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Most of us do bad things. We betray friends, make hurtful remarks, lie. Often an apology will suffice in restoring trust and respect. But some very successful people engage in patterns of nutty or nasty behavior that say more about them than the misdeeds themselves.
Consider the case of disgraced former South Carolina Gov. Mark Sanford. Wanting to resume his political career, Sanford is taking the well-worn path of confessing his sins and asking the public to forgive him. But Sanford goes a step beyond the usual by portraying his uncommon failures as ordinary frailty.
"I've experienced how none of us go through life without mistakes," Sanford says in a new congressional campaign television ad. "But in their wake we can learn a lot about grace, a God of second chances, and be better for it."
We? What do you mean "we"? How is Sanford's spectacular fall from grace about us, as opposed to about him?
To recap: Sanford left office in 2009 after being caught in an affair in which adultery was the least of his missteps. He had been flying off to Buenos Aires, reportedly on the taxpayer dollar, to visit with an Argentine TV reporter. The escapade required a lot more away time than the average tryst at a Motel 6. So Sanford concocted an imaginative story about his hiking for several days alone on the Appalachian Trail without means of contact. The web of lies blew up, as it had to.
But suppose Sanford wasn't lying about the nature walk and was really just counting azaleas common to the southern Appalachians. He still would have been incommunicado with the bureaucracy running the state of which he was chief executive. That's not responsible leadership.
This kind of cock-and-bull story insulted the intelligence of the electorate and put into question his own. How would he explain why no one spotted him, a state governor, on the well-traveled Appalachian Trail? (Guess he could have been wearing funny glasses with a big nose.)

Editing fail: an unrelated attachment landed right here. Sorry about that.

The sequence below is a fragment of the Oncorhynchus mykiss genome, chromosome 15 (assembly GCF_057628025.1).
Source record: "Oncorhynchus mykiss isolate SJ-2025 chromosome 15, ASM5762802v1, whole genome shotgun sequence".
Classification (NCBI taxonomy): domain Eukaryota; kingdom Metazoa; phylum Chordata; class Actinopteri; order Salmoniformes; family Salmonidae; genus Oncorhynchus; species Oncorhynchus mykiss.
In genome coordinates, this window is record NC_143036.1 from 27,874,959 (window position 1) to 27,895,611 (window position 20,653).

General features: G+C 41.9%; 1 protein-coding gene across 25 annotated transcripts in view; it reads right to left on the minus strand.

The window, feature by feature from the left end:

What a bad liar. Who does he think he is, Lance Armstrong?
Four years have passed. Rep. Tim Scott, a South Carolina Republican, has been named to replace Jim DeMint, who has left his Senate seat for the Heritage Foundation.
Sanford wants Scott's open seat but must first counter questions about his character. So he's out telling us that we will all be better human beings if we recognize that God wants Mark Sanford to have a second chance in politics.
In a similarly narcissistic vein, he told a skeptical Savannah Guthrie on NBC's "Today" show that "our brokenness as human beings is ultimately our connectiveness, and that goes to a larger article of faith."
There remains a rather large chink in Sanford's pious coat of armor: The wife took off, but the Argentine mistress remains in the picture.
To get around that indelicate topic, Sanford explains to National Review Online that Maria is his "soul mate." Furthermore, they plan to marry late this summer (just in time for the congressional race).
And he frames his bizarre marital history as follows: "Tragically, a lot of people get divorced in the United States of America, and I suspect many of them have missteps along that path."
Don't be modest, Mark Sanford. Your divorce was special.
But for what it's worth, I forgive you. Trouble is, lots of forgiven people have no business getting anywhere near the levers of power.
You would be one.
South Carolina voters may think otherwise. They must choose their own courts of judgment - moral, psychological, political. One thing they can agree on: When it comes to sinning, Sanford's not like most of us.